It’s your seventh week, and your strategy and plan are good to go. Your next step is to run your strategy by your peers. Get feedback, be receptive to it, make adjustments, then present it to your executive committee for approval.
After it’s been approved, collaborate with the appropriate team(s) to identify tactics that will drive success. Collaboration is key here – it will cultivate rapport and help your new colleagues build trust in you. Then, start implementing your strategy.
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Week 8: Get Agile
Transitioning your team to Agile project management methodology will ensure fast wins of functional elements.
If your team is small, scrums will be appropriate and effective. If your organization already works on sprints, align your team’s sprint cycle with the engineering team’s duration. If no one else uses sprints, set your cycle to three-week sprints.
Week 9: Start Measuring and Reporting
You may or may not have access to historic reports when you start as a CISO. Either way, week nine is the right time to kickstart new benchmarks and a regular cycle of measuring and reporting back to your peers and to the executive committee.
Make sure to give credit to your staff and the other departments you work with! By nurturing the good will you established in your first several weeks, you’ll have stronger relationships with your colleagues – and that’s not a bad thing when you have to point out problems and gaps.
As your reporting becomes regular, start educating and communicating about cybersecurity to the whole organization. Encourage partnership, engagement, and celebrate successes rather than focusing on problems. Create a “security champions” program across departments in which your champions are encouraged to report when things go wrong and rewarded for engaging.
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Week 10: Conduct a Thorough Pen Test
Penetration testing is how you will get some data on how bad things really are. You should plan for, schedule, and execute a thorough pen test (or red team exercise) of the infrastructure and applications.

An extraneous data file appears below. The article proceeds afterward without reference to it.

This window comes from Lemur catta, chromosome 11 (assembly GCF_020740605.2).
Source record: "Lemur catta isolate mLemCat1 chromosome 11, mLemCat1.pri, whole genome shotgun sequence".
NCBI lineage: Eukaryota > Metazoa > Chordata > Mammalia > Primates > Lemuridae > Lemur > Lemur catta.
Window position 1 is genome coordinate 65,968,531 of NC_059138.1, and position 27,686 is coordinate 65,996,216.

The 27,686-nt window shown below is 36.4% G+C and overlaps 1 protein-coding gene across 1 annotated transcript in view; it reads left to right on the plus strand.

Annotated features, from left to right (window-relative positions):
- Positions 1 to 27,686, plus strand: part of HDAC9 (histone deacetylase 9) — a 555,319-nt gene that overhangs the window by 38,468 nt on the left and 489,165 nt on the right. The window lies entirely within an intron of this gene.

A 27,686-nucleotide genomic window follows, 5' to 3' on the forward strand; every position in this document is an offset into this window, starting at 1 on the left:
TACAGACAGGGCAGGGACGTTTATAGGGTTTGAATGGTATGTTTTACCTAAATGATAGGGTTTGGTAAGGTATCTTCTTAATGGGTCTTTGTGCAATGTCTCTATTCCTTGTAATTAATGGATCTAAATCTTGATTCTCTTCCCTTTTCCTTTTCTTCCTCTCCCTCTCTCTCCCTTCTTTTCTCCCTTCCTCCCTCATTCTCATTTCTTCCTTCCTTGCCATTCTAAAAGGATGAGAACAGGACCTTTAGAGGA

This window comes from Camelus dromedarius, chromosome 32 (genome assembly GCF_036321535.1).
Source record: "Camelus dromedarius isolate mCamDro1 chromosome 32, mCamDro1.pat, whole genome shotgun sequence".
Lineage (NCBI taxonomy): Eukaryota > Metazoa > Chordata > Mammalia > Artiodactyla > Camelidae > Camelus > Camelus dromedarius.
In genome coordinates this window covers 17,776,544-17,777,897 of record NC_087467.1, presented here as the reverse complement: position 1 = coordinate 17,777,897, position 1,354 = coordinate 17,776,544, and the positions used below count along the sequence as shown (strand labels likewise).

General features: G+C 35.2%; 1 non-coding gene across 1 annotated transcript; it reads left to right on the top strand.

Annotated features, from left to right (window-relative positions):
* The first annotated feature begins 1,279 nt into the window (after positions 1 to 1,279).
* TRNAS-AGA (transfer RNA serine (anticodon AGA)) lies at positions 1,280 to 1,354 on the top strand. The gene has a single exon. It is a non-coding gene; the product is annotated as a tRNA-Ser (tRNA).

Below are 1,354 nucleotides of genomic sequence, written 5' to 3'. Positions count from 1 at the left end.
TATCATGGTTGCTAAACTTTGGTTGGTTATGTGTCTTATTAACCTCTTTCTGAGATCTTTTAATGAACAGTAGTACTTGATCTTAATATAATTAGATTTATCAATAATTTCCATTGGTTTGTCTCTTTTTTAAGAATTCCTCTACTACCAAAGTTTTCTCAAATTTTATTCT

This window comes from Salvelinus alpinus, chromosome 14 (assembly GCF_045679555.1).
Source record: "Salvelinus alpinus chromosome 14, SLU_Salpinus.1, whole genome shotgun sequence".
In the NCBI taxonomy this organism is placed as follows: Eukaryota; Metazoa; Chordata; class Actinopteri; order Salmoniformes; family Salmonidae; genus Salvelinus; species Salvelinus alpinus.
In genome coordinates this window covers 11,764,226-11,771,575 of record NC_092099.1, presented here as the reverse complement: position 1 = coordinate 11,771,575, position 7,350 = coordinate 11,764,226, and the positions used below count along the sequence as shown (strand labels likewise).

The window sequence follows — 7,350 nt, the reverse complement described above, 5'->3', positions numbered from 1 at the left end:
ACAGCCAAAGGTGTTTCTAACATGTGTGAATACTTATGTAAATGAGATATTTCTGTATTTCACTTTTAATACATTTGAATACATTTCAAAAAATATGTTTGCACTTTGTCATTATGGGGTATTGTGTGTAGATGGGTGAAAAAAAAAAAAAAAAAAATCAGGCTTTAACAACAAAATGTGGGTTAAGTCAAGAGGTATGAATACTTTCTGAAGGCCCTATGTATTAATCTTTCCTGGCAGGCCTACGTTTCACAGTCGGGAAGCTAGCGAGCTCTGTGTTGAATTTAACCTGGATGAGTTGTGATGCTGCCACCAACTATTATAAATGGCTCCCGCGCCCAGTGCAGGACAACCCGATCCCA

Find a pen-test partner that follows either the PTES or OSSTMM 3 methodology for infrastructure testing and that uses the OWASP testing framework for each application.
Week 11: Get Moving on a Zero Trust Authentication Framework
Transitioning to a zero-trust authentication (ZTA) framework is a crucial step in your first 90 days as a CISO.
In a ZTA, users are not given access by default, but they’re given access once they’re authenticated. A ZTA will enhance the security posture of your organization. The first step of your ZTA should be to begin sunsetting passwords wherever possible and transitioning to secure multi-factor authentication (MFA).
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Week 12: Evaluate SaaS Providers
Starting your new CISO role by diving into buying guides and SaaS-vendor comparisons is tempting, but it makes much more sense to do this once you have a grasp of the company, your strategy, the existing tech stack and budgets.
When you begin evaluating SaaS providers, certify prospective vendors’ compliance with the CSA CCM, registration in the CSA STAR Alliance, or at the minimum, SOC 2 type 2 attestation.
If you evaluate vendors that do not meet these criteria, you will need to develop a thorough program to evaluate their security. It’s critical to evaluate SaaS vendors against objective, third-party assessments and not simply the vendor’s shiniest marketing efforts.
90 Days Down
Following this roadmap will help you reach your 90th day with a solid foundation: a functioning cybersecurity team, data baselines for repeatable reporting, trust and rapport with new colleagues and teams, a list of opportunities for digital transformation, and an intimate understanding of most facets of the organization.
Congratulations on your first 90 days!
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About the author:
Eyal Gruner is the Co-founder and CEO of Cynet